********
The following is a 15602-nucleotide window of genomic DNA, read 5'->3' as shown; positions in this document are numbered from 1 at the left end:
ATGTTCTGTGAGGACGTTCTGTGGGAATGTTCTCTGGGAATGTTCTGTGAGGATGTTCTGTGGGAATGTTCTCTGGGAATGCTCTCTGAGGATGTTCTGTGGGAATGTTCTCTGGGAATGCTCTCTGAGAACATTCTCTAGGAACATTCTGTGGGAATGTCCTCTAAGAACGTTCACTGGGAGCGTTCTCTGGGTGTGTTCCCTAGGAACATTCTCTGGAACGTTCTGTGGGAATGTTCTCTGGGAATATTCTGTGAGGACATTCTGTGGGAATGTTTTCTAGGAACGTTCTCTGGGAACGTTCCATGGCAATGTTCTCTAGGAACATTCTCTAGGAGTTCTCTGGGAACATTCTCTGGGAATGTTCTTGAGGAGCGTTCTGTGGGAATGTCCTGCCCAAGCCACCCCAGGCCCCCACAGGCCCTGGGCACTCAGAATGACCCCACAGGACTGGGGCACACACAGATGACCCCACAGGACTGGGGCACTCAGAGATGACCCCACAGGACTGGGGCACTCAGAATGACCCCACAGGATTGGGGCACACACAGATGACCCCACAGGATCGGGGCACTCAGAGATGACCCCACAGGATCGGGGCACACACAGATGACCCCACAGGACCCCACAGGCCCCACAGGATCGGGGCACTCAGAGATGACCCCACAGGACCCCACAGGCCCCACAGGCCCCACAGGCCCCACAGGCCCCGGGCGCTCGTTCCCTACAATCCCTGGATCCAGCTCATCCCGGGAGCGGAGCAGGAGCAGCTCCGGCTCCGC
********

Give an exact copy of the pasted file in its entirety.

The following is a 15602-nucleotide window of genomic DNA, read 5'->3' as shown; positions in this document are numbered from 1 at the left end:
ATGTTCTGTGAGGACGTTCTGTGGGAATGTTCTCTGGGAATGTTCTGTGAGGATGTTCTGTGGGAATGTTCTCTGGGAATGCTCTCTGAGGATGTTCTGTGGGAATGTTCTCTGGGAATGCTCTCTGAGAACATTCTCTAGGAACATTCTGTGGGAATGTCCTCTAAGAACGTTCACTGGGAGCGTTCTCTGGGTGTGTTCCCTAGGAACATTCTCTGGAACGTTCTGTGGGAATGTTCTCTGGGAATATTCTGTGAGGACATTCTGTGGGAATGTTTTCTAGGAACGTTCTCTGGGAACGTTCCATGGCAATGTTCTCTAGGAACATTCTCTAGGAGTTCTCTGGGAACATTCTCTGGGAATGTTCTTGAGGAGCGTTCTGTGGGAATGTCCTGCCCAAGCCACCCCAGGCCCCCACAGGCCCTGGGCACTCAGAATGACCCCACAGGACTGGGGCACACACAGATGACCCCACAGGACTGGGGCACTCAGAGATGACCCCACAGGACTGGGGCACTCAGAATGACCCCACAGGATTGGGGCACACACAGATGACCCCACAGGATCGGGGCACTCAGAGATGACCCCACAGGATCGGGGCACACACAGATGACCCCACAGGACCCCACAGGCCCCACAGGATCGGGGCACTCAGAGATGACCCCACAGGACCCCACAGGCCCCACAGGCCCCACAGGCCCCACAGGCCCCGGGCGCTCGTTCCCTACAATCCCTGGATCCAGCTCATCCCGGGAGCGGAGCAGGAGCAGCTCCGGCTCCGC